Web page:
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A 54-year-old man with a history of type 2 diabetes, hypertension, and coronaryartery disease with angina presents to the physician’s office withchest pain. The pain began 3 hours earlier and is associated with diaphoresisand dyspnea. Examination results are unremarkable, except for diaphoresis.A 12-lead ECG reveals normal sinus rhythm with large R waves and horizontalST-segment depression in leads V1 through V3. The patient is given nitroglycerin,aspirin, heparin, morphine, and a β-blocker for noninfarction acutecardiac ischemia and transferred to the local emergency department (ED).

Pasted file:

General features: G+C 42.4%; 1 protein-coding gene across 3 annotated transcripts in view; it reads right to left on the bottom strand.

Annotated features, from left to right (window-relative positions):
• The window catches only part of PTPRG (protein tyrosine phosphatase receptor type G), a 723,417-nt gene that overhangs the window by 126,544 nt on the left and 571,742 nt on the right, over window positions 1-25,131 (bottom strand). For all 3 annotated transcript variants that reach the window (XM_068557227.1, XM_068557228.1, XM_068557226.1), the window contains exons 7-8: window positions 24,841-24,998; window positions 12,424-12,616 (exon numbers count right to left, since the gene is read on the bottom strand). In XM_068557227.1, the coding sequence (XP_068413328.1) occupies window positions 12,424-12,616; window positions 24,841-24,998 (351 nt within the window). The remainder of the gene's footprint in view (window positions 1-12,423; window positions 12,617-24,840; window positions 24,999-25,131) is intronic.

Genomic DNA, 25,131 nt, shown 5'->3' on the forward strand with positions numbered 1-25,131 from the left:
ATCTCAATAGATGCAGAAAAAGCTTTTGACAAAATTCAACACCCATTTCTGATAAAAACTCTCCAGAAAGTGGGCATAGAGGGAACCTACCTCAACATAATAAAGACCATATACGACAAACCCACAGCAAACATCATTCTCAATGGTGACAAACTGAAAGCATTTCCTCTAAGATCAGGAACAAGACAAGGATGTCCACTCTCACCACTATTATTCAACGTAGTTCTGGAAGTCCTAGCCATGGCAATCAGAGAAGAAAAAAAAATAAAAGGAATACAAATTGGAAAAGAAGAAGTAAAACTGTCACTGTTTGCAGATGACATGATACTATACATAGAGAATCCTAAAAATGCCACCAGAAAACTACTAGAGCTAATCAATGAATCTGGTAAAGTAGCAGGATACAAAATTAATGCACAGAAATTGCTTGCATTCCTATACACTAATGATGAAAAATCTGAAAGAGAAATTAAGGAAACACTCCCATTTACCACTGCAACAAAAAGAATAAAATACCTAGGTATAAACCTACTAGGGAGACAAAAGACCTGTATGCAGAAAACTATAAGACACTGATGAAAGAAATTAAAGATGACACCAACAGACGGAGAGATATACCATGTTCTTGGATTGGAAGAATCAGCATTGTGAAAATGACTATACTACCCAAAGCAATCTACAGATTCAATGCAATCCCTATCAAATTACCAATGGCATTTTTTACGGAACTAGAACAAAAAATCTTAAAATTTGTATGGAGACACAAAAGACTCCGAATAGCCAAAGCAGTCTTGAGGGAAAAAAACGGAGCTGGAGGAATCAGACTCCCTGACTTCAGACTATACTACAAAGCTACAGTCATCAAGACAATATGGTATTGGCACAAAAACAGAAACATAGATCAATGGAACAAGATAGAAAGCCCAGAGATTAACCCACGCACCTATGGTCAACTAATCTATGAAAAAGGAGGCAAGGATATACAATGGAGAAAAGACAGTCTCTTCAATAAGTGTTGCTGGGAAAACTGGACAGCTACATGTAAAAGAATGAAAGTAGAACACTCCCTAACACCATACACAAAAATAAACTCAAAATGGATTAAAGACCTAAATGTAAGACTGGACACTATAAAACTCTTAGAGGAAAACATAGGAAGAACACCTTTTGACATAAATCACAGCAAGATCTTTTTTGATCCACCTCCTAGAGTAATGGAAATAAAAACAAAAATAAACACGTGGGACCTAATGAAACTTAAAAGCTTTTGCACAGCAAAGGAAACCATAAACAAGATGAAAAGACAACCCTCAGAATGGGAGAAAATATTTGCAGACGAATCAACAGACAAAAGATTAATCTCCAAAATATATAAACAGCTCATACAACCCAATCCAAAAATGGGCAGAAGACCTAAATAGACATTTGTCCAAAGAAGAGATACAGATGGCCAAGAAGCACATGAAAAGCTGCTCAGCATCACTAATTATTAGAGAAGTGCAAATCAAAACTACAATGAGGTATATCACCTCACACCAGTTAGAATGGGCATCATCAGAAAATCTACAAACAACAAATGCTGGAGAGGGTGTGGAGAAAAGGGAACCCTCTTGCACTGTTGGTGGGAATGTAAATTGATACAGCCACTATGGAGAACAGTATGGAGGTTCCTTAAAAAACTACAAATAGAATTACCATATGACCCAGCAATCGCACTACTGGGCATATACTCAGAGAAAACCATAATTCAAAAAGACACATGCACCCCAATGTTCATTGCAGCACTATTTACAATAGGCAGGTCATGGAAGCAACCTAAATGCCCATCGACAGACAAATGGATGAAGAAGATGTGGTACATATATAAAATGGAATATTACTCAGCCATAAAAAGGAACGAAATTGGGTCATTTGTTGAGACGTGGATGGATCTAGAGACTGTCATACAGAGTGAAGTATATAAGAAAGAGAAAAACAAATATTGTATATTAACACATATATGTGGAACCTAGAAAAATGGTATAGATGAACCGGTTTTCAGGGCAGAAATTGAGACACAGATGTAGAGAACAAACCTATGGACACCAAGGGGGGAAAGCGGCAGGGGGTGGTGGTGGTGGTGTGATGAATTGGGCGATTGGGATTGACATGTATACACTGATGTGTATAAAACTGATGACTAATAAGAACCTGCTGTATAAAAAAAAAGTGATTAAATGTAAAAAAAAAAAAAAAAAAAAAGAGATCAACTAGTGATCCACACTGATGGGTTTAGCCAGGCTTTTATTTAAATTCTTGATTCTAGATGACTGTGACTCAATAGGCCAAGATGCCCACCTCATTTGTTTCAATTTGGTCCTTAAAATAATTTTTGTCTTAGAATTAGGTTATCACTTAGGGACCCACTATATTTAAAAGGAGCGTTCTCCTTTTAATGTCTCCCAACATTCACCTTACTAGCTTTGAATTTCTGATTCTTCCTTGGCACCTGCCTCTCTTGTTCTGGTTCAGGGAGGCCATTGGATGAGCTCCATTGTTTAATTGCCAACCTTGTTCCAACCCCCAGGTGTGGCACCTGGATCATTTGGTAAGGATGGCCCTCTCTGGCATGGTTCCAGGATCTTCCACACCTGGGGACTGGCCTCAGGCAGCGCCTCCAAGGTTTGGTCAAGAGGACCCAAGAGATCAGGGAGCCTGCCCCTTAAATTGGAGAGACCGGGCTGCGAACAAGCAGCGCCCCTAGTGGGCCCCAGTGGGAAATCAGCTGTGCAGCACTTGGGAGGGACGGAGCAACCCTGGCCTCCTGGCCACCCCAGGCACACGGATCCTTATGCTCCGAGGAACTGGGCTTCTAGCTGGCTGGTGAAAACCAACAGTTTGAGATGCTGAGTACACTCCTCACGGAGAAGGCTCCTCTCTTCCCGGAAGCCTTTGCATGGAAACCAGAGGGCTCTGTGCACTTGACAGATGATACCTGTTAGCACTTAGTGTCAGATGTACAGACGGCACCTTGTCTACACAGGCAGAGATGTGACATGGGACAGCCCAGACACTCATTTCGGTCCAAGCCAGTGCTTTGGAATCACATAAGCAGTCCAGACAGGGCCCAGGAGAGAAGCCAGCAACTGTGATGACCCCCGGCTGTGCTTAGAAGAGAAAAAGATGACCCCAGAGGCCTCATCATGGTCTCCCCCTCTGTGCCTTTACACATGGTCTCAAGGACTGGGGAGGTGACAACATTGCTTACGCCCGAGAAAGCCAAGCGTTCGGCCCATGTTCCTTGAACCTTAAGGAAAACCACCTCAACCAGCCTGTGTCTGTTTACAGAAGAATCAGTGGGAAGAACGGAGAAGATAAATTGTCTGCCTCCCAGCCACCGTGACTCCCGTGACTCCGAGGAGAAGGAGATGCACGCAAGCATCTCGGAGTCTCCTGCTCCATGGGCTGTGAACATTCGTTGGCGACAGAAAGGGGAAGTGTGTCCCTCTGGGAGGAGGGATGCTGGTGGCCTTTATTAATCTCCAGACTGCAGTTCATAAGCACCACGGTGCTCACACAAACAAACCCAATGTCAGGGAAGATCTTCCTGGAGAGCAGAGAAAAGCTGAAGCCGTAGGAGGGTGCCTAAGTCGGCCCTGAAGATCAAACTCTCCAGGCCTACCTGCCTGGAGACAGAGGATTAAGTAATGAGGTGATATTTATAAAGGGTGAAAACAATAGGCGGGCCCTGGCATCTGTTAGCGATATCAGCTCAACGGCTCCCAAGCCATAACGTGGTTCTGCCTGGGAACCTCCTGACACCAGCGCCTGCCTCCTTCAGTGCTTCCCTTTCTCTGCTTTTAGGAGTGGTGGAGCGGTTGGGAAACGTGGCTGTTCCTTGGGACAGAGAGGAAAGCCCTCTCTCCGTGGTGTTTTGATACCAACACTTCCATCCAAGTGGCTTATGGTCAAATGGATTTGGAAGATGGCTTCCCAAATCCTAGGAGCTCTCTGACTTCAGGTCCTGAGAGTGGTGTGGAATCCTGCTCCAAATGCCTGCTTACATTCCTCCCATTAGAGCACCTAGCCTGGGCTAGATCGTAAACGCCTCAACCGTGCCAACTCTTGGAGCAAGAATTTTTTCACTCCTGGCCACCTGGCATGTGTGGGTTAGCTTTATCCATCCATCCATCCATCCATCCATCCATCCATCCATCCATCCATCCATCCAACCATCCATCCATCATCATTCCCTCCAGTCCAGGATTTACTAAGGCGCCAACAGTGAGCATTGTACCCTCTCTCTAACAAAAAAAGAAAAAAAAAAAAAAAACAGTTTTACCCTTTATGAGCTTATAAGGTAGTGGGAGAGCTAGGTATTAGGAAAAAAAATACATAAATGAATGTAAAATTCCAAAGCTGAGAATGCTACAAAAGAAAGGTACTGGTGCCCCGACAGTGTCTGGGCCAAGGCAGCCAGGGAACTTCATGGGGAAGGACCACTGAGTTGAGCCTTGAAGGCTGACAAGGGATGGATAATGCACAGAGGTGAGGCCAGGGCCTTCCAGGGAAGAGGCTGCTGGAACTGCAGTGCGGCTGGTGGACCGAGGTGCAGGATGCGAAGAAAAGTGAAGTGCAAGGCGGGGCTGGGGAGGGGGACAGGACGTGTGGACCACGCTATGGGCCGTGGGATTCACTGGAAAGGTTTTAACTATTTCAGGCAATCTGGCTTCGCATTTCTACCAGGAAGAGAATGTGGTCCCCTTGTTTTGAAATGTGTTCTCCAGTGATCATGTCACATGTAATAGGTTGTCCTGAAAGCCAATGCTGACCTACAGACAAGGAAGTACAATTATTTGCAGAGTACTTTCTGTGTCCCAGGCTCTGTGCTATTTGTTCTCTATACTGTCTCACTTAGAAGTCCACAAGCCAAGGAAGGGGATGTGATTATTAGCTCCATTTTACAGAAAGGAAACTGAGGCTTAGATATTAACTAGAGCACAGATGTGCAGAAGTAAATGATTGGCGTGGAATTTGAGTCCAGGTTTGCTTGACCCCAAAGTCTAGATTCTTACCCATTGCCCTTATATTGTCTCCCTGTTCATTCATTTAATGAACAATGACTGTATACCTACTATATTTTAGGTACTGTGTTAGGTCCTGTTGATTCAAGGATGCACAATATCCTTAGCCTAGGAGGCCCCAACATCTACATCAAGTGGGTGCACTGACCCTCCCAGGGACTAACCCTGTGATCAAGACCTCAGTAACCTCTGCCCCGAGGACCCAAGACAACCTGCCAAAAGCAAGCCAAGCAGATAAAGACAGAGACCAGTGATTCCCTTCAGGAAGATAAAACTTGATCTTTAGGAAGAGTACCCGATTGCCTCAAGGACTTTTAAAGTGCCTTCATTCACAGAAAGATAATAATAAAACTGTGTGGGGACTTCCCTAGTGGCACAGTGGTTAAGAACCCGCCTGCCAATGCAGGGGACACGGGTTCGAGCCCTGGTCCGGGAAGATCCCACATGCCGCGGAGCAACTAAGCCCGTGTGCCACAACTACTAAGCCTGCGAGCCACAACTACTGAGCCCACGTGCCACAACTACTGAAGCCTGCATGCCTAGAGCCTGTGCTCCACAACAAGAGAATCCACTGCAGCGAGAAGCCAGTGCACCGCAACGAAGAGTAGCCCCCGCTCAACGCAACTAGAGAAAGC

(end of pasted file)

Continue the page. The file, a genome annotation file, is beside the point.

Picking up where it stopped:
A 54-year-old man with a history of type 2 diabetes, hypertension, and coronaryartery disease with angina presents to the physician's office withchest pain. The pain began 3 hours earlier and is associated with diaphoresisand dyspnea. Examination results are unremarkable, except for diaphoresis.A 12-lead ECG reveals normal sinus rhythm with large R waves and horizontalST-segment depression in leads V1 through V3. The patient is given nitroglycerin,aspirin, heparin, morphine, and a β-blocker for noninfarction acutecardiac ischemia and transferred to the local emergency department (ED).On arrival at the ED, he continues to have chest pain. The examinationresults and ECG findings are unchanged. Anti-ischemic therapy is continued;laboratory studies, a chest film, and another ECG are ordered.Which of the following is best supported by the initial ECG findings?A. Acute anterior wall ischemia (noninfarction).B. Right bundle branch block (RBBB).C. Acute posterior wall myocardial infarction (MI).D. Wolff-Parkinson-White (WPW) syndrome.DISCUSSION